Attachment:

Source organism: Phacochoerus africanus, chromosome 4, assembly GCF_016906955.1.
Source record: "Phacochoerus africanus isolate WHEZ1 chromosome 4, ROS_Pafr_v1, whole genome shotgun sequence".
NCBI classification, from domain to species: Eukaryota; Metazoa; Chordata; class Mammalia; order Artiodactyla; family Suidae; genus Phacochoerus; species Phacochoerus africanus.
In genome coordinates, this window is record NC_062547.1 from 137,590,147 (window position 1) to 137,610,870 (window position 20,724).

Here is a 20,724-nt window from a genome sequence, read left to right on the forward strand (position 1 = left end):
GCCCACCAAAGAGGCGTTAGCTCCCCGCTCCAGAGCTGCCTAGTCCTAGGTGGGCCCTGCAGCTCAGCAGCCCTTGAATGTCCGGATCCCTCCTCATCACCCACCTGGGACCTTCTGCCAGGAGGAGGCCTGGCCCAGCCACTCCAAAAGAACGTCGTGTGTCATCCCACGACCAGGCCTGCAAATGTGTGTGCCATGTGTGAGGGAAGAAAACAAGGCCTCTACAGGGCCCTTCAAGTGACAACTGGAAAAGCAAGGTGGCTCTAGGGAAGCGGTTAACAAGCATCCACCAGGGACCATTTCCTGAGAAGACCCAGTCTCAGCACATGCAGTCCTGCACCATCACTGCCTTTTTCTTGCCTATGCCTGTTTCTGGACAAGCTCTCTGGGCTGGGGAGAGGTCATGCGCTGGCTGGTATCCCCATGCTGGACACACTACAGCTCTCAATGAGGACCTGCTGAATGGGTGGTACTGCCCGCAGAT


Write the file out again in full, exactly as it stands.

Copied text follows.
Source organism: Phacochoerus africanus, chromosome 4, assembly GCF_016906955.1.
Source record: "Phacochoerus africanus isolate WHEZ1 chromosome 4, ROS_Pafr_v1, whole genome shotgun sequence".
NCBI classification, from domain to species: Eukaryota; Metazoa; Chordata; class Mammalia; order Artiodactyla; family Suidae; genus Phacochoerus; species Phacochoerus africanus.
In genome coordinates, this window is record NC_062547.1 from 137,590,147 (window position 1) to 137,610,870 (window position 20,724).

Here is a 20,724-nt window from a genome sequence, read left to right on the forward strand (position 1 = left end):
GCCCACCAAAGAGGCGTTAGCTCCCCGCTCCAGAGCTGCCTAGTCCTAGGTGGGCCCTGCAGCTCAGCAGCCCTTGAATGTCCGGATCCCTCCTCATCACCCACCTGGGACCTTCTGCCAGGAGGAGGCCTGGCCCAGCCACTCCAAAAGAACGTCGTGTGTCATCCCACGACCAGGCCTGCAAATGTGTGTGCCATGTGTGAGGGAAGAAAACAAGGCCTCTACAGGGCCCTTCAAGTGACAACTGGAAAAGCAAGGTGGCTCTAGGGAAGCGGTTAACAAGCATCCACCAGGGACCATTTCCTGAGAAGACCCAGTCTCAGCACATGCAGTCCTGCACCATCACTGCCTTTTTCTTGCCTATGCCTGTTTCTGGACAAGCTCTCTGGGCTGGGGAGAGGTCATGCGCTGGCTGGTATCCCCATGCTGGACACACTACAGCTCTCAATGAGGACCTGCTGAATGGGTGGTACTGCCCGCAGAT